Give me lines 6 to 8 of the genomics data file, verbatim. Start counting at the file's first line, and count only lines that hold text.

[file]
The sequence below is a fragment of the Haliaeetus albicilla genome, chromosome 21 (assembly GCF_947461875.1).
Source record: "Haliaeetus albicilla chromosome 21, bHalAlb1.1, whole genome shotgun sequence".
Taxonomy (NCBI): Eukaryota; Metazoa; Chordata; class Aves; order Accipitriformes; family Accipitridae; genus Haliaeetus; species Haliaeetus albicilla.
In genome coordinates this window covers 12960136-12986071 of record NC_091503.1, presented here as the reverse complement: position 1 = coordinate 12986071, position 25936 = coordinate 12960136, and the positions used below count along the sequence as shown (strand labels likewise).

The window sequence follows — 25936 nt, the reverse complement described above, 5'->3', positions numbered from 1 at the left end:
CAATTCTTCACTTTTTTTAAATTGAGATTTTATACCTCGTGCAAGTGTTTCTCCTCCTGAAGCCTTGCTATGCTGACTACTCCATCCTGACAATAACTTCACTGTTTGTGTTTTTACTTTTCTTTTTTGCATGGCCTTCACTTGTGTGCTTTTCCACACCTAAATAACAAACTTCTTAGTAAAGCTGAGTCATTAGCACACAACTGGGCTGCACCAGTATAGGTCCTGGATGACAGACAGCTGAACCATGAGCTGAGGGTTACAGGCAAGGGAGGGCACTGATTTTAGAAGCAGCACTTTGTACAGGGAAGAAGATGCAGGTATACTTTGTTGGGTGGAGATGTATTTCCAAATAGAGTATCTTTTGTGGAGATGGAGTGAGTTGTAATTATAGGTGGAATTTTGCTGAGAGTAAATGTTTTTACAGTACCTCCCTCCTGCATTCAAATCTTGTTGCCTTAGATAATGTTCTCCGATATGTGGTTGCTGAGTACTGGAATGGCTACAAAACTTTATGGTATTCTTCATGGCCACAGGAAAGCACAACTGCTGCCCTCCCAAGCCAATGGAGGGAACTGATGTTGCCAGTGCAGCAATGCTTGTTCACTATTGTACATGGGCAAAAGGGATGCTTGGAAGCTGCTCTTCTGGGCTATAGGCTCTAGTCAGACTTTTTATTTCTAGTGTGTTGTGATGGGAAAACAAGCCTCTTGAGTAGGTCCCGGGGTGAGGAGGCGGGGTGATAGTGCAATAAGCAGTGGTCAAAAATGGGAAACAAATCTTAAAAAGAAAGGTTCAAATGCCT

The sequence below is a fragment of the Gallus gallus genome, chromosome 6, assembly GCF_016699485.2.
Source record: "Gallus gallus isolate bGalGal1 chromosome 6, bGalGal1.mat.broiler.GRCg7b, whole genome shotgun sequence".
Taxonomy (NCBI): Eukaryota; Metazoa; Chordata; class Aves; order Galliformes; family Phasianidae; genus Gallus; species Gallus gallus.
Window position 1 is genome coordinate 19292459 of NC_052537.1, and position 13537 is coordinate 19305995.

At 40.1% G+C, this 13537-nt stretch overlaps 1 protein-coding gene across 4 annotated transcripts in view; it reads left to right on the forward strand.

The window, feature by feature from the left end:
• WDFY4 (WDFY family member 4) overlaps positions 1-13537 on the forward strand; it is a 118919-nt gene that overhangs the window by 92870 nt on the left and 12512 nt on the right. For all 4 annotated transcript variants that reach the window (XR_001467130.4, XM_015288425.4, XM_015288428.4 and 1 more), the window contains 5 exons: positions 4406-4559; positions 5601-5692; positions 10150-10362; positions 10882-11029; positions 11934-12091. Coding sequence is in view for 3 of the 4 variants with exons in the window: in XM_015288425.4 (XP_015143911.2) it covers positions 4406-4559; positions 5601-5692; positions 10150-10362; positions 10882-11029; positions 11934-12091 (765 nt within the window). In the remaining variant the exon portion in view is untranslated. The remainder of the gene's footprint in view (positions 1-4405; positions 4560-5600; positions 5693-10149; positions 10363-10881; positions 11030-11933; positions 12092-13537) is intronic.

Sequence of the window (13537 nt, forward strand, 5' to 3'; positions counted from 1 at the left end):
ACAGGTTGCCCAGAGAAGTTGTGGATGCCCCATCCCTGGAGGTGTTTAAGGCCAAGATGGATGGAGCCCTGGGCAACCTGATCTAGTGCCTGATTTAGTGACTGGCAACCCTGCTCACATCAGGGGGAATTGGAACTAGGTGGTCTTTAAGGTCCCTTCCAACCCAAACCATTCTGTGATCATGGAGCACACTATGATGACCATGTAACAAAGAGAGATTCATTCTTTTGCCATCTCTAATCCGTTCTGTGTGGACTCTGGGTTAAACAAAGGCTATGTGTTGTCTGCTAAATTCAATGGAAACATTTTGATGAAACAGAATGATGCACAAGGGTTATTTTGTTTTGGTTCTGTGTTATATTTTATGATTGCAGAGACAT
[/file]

CAATTCTTCACTTTTTTTAAATTGAGATTTTATACCTCGTGCAAGTGTTTCTCCTCCTGAAGCCTTGCTATGCTGACTACTCCATCCTGACAATAACTTCACTGTTTGTGTTTTTACTTTTCTTTTTTGCATGGCCTTCACTTGTGTGCTTTTCCACACCTAAATAACAAACTTCTTAGTAAAGCTGAGTCATTAGCACACAACTGGGCTGCACCAGTATAGGTCCTGGATGACAGACAGCTGAACCATGAGCTGAGGGTTACAGGCAAGGGAGGGCACTGATTTTAGAAGCAGCACTTTGTACAGGGAAGAAGATGCAGGTATACTTTGTTGGGTGGAGATGTATTTCCAAATAGAGTATCTTTTGTGGAGATGGAGTGAGTTGTAATTATAGGTGGAATTTTGCTGAGAGTAAATGTTTTTACAGTACCTCCCTCCTGCATTCAAATCTTGTTGCCTTAGATAATGTTCTCCGATATGTGGTTGCTGAGTACTGGAATGGCTACAAAACTTTATGGTATTCTTCATGGCCACAGGAAAGCACAACTGCTGCCCTCCCAAGCCAATGGAGGGAACTGATGTTGCCAGTGCAGCAATGCTTGTTCACTATTGTACATGGGCAAAAGGGATGCTTGGAAGCTGCTCTTCTGGGCTATAGGCTCTAGTCAGACTTTTTATTTCTAGTGTGTTGTGATGGGAAAACAAGCCTCTTGAGTAGGTCCCGGGGTGAGGAGGCGGGGTGATAGTGCAATAAGCAGTGGTCAAAAATGGGAAACAAATCTTAAAAAGAAAGGTTCAAATGCCT

The sequence below is a fragment of the Gallus gallus genome, chromosome 6, assembly GCF_016699485.2.
Source record: "Gallus gallus isolate bGalGal1 chromosome 6, bGalGal1.mat.broiler.GRCg7b, whole genome shotgun sequence".